What’s this about Joe Root not going?
So, England are facing perhaps the most arduous Ashes tour since players travelled down under by boat. They have won only four Tests in Australia this century, are definitely without the injured Jofra Archer and possibly Ben Stokes.
Even skipper Root was unable to offer any comfort to England fans by stopping short of confirming his own participation in the tour.
In fairness to Root, he was in a difficult position when asked if he would definitely be on the plane.
He will know many of his team-mates still have reservations and, for him as captain, to make a public statement of intent could put pressure on the rest of the squad and remove some of their collective bargaining power.
The 30-year-old also has two young children, so he will have his own misgivings about the conditions imposed.
Root did say he was “desperate” to be part of the series and the feeling is he will be there to lead his country.
They will need him too. Despite the fact he has never made a hundred in his nine Tests down under, Root is currently ranked as the world’s number one batsman. With six hundreds and 1,455 Test runs in 2021, he is in the form of is life.
England will not win back the Ashes without him.
And the other players?
There has been frustration among the England players about the lack of information given to them. Still, the likes of James Anderson and Stuart Broad have indicated a willingness to tour, while Jos Buttler has hinted at caution.
Ultimately, every player will make his own decision because each one will have his own set of circumstances.
Those leaving for the Twenty20 World Cup on Monday could be away for nearly four months if they also play in the Ashes. Families are travelling to the United Arab Emirates, which might be a factor in appeasing some players.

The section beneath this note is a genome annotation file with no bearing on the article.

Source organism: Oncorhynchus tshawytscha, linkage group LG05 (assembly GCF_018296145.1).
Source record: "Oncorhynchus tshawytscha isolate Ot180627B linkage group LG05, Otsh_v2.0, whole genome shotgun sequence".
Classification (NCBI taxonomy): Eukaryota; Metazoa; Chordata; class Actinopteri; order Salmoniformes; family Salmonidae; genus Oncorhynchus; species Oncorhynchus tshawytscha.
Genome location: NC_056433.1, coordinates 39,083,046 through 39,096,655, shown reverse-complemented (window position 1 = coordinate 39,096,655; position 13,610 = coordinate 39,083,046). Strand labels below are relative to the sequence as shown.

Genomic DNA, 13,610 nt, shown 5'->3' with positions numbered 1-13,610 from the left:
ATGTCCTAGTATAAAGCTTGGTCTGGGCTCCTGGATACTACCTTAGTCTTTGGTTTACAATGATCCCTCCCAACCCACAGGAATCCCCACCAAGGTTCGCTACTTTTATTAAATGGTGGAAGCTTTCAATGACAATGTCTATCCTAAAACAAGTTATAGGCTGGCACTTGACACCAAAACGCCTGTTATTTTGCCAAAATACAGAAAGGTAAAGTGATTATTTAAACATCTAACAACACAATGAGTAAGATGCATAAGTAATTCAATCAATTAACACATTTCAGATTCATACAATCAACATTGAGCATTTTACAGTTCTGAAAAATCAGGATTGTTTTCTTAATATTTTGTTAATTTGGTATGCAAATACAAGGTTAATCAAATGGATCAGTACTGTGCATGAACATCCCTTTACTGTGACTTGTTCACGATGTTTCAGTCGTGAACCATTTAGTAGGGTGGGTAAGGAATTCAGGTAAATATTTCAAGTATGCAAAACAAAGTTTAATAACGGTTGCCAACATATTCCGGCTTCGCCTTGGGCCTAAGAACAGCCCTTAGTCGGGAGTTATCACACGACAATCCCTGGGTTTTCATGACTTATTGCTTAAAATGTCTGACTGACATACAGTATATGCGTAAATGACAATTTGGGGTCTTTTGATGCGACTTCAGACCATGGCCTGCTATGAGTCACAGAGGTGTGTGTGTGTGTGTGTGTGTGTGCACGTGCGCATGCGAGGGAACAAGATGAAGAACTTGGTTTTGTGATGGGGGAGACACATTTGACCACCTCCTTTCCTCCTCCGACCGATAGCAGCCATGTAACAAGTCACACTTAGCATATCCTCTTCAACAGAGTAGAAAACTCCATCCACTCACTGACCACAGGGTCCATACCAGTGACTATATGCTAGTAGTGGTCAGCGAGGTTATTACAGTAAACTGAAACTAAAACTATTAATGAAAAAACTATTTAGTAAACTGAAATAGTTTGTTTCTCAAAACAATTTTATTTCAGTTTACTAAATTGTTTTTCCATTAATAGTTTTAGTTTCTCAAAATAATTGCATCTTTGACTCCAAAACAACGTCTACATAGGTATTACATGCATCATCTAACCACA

For the Test specialists, there is more time at home before the trip to Australia, which could mitigate any eventual separation from loved ones.
By contrast, some could decide that having family in Australia is a must – especially at Christmas – while others might be reluctant to enter yet another bubble.
England are likely to name a huge squad because a Lions team will be present in Australia at the same time.
The assumption is that most players will accept the conditions of the tour, but that is far from confirmed.
What happens next?
Cricket Australia (CA) has sent proposals for the tour to the England and Wales Cricket Board (ECB) – plans that are better than the ECB first feared.
The ECB has responded with a number of points that require clarification, with a deadline for CA to provide answers.
The ECB will present the tour plans to the players at the end of the week, after which they will decide on their participation.
England have started some discussions on the make-up of their squad, with selection due next week, though the tour party can only be finalised once players have made their decision.
It is not unprecedented for England players to miss tours for non-cricketing reasons, but there is optimism that Root will lead a team that is close to full strength.
From then on, all England have to do is win the Ashes.